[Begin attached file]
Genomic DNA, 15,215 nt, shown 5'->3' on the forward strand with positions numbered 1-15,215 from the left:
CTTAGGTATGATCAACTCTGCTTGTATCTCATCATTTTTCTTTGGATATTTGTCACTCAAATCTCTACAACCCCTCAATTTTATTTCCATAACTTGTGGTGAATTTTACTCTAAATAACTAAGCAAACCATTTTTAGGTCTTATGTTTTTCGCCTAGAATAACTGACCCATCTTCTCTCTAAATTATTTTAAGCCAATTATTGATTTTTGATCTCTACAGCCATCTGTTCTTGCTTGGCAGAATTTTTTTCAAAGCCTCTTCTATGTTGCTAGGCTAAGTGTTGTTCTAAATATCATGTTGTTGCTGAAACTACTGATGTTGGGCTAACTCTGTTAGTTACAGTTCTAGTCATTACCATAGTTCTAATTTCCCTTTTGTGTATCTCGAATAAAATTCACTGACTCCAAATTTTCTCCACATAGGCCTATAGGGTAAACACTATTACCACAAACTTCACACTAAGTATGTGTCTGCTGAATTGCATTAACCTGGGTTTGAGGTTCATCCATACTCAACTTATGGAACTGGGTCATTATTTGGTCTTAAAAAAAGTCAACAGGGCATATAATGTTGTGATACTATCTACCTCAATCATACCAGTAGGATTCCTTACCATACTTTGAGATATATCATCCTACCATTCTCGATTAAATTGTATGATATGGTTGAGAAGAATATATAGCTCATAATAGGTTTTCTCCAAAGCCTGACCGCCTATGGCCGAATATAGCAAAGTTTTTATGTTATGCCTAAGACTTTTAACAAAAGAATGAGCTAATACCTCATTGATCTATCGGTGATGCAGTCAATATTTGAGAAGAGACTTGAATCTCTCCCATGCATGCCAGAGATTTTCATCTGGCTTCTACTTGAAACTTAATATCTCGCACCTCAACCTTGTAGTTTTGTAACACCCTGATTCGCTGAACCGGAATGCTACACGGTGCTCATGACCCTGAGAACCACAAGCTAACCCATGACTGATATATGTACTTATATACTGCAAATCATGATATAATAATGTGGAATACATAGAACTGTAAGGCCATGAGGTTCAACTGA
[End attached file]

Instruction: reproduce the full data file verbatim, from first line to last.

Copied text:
Genomic DNA, 15,215 nt, shown 5'->3' on the forward strand with positions numbered 1-15,215 from the left:
CTTAGGTATGATCAACTCTGCTTGTATCTCATCATTTTTCTTTGGATATTTGTCACTCAAATCTCTACAACCCCTCAATTTTATTTCCATAACTTGTGGTGAATTTTACTCTAAATAACTAAGCAAACCATTTTTAGGTCTTATGTTTTTCGCCTAGAATAACTGACCCATCTTCTCTCTAAATTATTTTAAGCCAATTATTGATTTTTGATCTCTACAGCCATCTGTTCTTGCTTGGCAGAATTTTTTTCAAAGCCTCTTCTATGTTGCTAGGCTAAGTGTTGTTCTAAATATCATGTTGTTGCTGAAACTACTGATGTTGGGCTAACTCTGTTAGTTACAGTTCTAGTCATTACCATAGTTCTAATTTCCCTTTTGTGTATCTCGAATAAAATTCACTGACTCCAAATTTTCTCCACATAGGCCTATAGGGTAAACACTATTACCACAAACTTCACACTAAGTATGTGTCTGCTGAATTGCATTAACCTGGGTTTGAGGTTCATCCATACTCAACTTATGGAACTGGGTCATTATTTGGTCTTAAAAAAAGTCAACAGGGCATATAATGTTGTGATACTATCTACCTCAATCATACCAGTAGGATTCCTTACCATACTTTGAGATATATCATCCTACCATTCTCGATTAAATTGTATGATATGGTTGAGAAGAATATATAGCTCATAATAGGTTTTCTCCAAAGCCTGACCGCCTATGGCCGAATATAGCAAAGTTTTTATGTTATGCCTAAGACTTTTAACAAAAGAATGAGCTAATACCTCATTGATCTATCGGTGATGCAGTCAATATTTGAGAAGAGACTTGAATCTCTCCCATGCATGCCAGAGATTTTCATCTGGCTTCTACTTGAAACTTAATATCTCGCACCTCAACCTTGTAGTTTTGTAACACCCTGATTCGCTGAACCGGAATGCTACACGGTGCTCATGACCCTGAGAACCACAAGCTAACCCATGACTGATATATGTACTTATATACTGCAAATCATGATATAATAATGTGGAATACATAGAACTGTAAGGCCATGAGGTTCAACTGA